|We could also read fabrications that even The New Yorker admitted that the “espionageconspiracy failed”. No, The New Yorker did not say that. One of their respondents, Alina Polyakova from the Brookings Institute (who has authored numerous expert pieces about Russia’s disinformation campaign), in fact just expressed doubts that recent reactions from Western countries will be enough to force the Kremlin to change its aggressive behaviour.
Ukrainian students need food supplies from Russia
When it comes to denigrating Ukraine, the Kremlin’s bullhorns can be particularly sharp – as we have already seen in invented messages such as that Ukrainians have to steal food from pigeons, or that there are Nazi zombies fighting in the Ukrainian army.
This week, we saw a fabrication that students in Ukraine are forced to reject their Russia-based relatives. “For connections with Russia, my niece can be expelled from the institute. She sends me WhatsApp messages from someone else’s phone. She is afraid to write me from her own device. Everyone there is scared,” says Ekaterina Jankovic, a Ukrainian now living in Russia, who also added that she has to send food to her niece.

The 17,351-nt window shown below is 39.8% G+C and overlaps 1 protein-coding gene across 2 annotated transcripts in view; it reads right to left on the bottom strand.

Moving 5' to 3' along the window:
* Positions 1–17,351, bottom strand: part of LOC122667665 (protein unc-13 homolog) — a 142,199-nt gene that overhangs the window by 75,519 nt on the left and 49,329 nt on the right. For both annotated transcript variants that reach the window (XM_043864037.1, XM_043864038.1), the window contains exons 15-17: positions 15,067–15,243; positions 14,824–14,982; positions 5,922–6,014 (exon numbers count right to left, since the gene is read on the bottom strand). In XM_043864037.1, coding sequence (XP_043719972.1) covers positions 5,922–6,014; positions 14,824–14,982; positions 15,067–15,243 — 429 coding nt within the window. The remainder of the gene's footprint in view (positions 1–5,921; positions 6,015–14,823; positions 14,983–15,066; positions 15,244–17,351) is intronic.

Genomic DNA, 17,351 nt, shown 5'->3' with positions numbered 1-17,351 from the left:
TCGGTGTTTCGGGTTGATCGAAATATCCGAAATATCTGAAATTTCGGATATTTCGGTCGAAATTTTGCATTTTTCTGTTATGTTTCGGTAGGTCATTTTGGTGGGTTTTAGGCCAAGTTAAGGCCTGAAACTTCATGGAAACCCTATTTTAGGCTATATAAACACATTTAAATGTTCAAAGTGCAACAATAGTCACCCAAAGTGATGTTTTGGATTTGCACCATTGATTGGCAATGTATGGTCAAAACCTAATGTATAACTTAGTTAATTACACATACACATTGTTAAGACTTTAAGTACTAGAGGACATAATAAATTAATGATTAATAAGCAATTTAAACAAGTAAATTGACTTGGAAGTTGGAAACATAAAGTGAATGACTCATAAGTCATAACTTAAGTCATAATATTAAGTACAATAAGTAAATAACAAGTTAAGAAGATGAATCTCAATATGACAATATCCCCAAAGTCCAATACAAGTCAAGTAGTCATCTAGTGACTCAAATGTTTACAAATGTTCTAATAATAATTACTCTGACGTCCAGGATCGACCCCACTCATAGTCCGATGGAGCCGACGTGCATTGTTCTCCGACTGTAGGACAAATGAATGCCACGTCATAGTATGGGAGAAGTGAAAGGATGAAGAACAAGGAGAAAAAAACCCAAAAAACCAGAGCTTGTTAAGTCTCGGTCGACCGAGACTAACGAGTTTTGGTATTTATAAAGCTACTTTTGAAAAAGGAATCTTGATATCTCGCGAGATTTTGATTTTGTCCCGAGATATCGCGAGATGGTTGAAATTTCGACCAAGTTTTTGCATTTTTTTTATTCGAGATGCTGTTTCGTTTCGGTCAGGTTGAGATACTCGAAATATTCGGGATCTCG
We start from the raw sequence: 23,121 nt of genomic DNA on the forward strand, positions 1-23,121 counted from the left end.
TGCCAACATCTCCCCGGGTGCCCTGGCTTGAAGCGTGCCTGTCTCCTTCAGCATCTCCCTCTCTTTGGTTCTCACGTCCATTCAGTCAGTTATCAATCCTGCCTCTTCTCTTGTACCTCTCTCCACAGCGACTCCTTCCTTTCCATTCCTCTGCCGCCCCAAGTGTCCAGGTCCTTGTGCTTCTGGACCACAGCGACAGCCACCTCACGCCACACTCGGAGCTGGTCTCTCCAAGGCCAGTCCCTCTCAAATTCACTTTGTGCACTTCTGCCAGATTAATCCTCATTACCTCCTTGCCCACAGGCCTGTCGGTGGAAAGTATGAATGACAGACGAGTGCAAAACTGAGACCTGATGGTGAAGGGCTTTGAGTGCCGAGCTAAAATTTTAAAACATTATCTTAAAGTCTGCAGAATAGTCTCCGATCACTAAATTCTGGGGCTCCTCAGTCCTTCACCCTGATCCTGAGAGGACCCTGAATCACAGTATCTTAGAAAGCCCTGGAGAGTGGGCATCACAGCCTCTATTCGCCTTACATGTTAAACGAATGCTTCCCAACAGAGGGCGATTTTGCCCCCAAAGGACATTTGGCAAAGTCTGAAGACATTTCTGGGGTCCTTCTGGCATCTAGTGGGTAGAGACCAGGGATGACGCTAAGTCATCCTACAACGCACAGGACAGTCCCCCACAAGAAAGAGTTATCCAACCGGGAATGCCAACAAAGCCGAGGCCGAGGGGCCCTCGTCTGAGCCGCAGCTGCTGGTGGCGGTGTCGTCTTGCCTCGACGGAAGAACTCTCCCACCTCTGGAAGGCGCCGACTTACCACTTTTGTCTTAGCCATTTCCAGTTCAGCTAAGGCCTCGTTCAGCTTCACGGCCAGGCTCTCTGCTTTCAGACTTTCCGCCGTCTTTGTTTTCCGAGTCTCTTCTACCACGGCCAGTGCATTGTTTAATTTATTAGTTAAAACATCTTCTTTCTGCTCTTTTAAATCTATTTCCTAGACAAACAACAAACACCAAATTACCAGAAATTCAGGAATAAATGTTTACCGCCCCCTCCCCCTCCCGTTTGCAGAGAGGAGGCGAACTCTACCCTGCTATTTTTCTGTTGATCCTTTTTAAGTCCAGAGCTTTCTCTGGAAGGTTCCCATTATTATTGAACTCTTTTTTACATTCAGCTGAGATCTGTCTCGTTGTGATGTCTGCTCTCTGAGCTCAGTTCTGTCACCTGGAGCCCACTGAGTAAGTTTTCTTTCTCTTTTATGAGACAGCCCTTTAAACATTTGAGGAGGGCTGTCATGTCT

Such is the worrying reality as presented by Rossiya 24, anyway. And the real reality is brought to you by StopFake, who tracked down Ms Jankovic’s niece: “The video is utterly absurd. It is not true. Everything that was said is completely detached from reality. The university did not ask me if I had any relatives in Russia. There was nothing like that”, said Anastatia Kovalyonok. She emphasized too that no one has sent her food. And added: “I haven’t seen her (my aunt) over the past four years”.